Levin is letting the horse back in front of the cart by emphasizing building up local capacity first, since that's really a prerequisite to downsizing TYC - or whatever you call state-run youth prisons - in the long term. Merger may or may not be a good idea, but downsizing capacity without financing upgrades for locals to manage problem kids is a recipe for internecine rebellion by a variety of local systemic actors - most prominently judges, juvenile probation directors and county commissioners courts.
Although the consolidation recommendation has attracted the most attention, Sunset's proposed pilot program represents the most fundamental and welcome shift in juvenile justice policy.
The recommended pilot program would allow county probation departments to keep some of the funds that now go to incarcerate that county's youths at TYC. In Ohio and Illinois, this approach has proven to save money and reduce recidivism. Youths benefit from being closer to their families and communities, while taxpayers save because local solutions cost less than TYC. In this scenario, TYC would compete on recidivism and cost with local lockups called post-adjudication facilities run by counties and private operators, as well as non-residential alternatives such as day reporting centers. It would also eliminate the fiscal incentive to unnecessarily refer youths to TYC in order to preserve county funds.
In Ohio, this remittal of funding to counties reduced commitments to state lockups by 36 percent and cut recidivism from 54 to 22 percent. (TYC's recidivism rate is 52 percent.) Under Ohio's Reasoned and Equitable Community and Local Alternative to Incarceration of Minors (RECLAIM) funding system, judges may use the same pool of funds allocated to committing non-violent youth to state lockups for community-based options. The RECLAIM model does not cover youth convicted of the most serious violent offenses. These are actually the youths with whom TYC is best equipped and most effective to deal through its Capital Offenders Program. Ohio's success with pooling funds is not unique. A similar pilot program in Illinois called REDEPLOY reduced youths sent to state lockups by 44 percent and saved $11 million over two years.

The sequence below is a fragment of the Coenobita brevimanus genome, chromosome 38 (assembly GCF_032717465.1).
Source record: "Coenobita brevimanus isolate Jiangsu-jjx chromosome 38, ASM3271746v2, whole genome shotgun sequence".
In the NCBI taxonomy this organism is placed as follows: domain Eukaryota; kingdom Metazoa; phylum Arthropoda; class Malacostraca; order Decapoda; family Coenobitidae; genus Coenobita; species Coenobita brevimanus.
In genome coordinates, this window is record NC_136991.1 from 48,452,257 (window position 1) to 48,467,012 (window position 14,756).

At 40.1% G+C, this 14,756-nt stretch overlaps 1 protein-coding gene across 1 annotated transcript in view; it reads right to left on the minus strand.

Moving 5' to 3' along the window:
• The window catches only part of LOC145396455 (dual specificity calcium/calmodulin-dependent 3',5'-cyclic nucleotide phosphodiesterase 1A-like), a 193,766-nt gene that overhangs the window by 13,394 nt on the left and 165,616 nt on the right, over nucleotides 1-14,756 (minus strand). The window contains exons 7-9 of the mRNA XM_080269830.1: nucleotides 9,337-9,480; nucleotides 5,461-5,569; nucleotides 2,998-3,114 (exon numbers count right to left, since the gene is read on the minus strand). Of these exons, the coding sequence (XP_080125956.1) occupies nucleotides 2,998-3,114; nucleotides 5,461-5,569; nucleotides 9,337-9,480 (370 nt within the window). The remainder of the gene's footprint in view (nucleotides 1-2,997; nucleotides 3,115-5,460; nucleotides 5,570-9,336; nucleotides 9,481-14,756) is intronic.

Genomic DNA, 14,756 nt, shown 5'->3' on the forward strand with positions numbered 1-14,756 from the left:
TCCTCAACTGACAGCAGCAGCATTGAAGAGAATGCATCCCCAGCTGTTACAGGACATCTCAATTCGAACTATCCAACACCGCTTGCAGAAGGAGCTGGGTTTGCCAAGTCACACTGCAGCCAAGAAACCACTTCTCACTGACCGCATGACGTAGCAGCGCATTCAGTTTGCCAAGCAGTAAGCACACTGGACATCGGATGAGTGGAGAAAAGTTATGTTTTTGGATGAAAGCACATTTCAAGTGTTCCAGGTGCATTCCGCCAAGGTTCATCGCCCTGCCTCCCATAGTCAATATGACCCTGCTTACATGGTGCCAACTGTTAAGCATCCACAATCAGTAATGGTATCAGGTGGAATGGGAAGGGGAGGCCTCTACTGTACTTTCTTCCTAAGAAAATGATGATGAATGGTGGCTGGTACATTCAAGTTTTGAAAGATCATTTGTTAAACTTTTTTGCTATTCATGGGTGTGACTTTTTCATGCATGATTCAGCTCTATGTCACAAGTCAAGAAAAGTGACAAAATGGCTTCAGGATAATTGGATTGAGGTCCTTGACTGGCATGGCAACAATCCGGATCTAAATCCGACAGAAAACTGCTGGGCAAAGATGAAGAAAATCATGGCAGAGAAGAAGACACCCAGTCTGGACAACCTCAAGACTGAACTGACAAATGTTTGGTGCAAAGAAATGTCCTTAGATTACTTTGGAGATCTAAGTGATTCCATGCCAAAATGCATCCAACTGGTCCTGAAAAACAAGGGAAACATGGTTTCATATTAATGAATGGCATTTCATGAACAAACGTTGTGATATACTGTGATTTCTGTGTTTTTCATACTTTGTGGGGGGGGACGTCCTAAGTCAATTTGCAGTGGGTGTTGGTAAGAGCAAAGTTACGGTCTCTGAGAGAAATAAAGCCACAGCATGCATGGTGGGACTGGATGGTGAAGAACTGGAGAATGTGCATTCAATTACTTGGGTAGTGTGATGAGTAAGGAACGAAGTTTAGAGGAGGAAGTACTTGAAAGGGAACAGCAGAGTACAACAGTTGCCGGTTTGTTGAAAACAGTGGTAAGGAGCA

The savings in Texas from this pilot program could be much greater. The Sunset Commission identified three TYC facilities that should be closed, each of which holds fewer than 100 youths. Shutting these units down would save taxpayers $25.4 million per year. Texas already has 32 post-adjudication facilities at the county level, costing $90 a day per youth compared to TYC's $153 per youth. In the major urban counties that account for 80 percent of TYC commitments, post-adjudication facilities could compete with TYC to attract placements.
Transparency and performance measures are critical to effective competition. Armed with information including recidivism benchmarks on each TYC and local facility, judges would be empowered to choose the best option based on outcome data for similarly situated youths.
With this pilot program, counties will be incentivized to carefully evaluate youths currently being sent to post-adjudication facilities to identify those that would be appropriate for day reporting centers. Over time, high-performing local facilities may expand to meet demand if TYC continues to produce poor results.
I don't agree with Marc that this strategy will save money in the short term and I think it's a mistake to sell the idea on cost arguments, particularly at a time when special education in youth prisons, mental health treatment and a suggested, renewed focus on re-entry/anti-recidivism programs all will require greater investment, not less.
Overall, though, I think Levin and the Sunset Commission are onto something with the pilot grant program idea for juvie probation departments. The notion is similar to the grants in the adult system that have re-invigorated probation and reduced the number of incoming prisoners. If the idea works the way they hope, it has the potential for achieving in the long term - further depopulating youth prisons - what in the short term risks creating confusion, unfunded mandates, and an unnecessary backlash.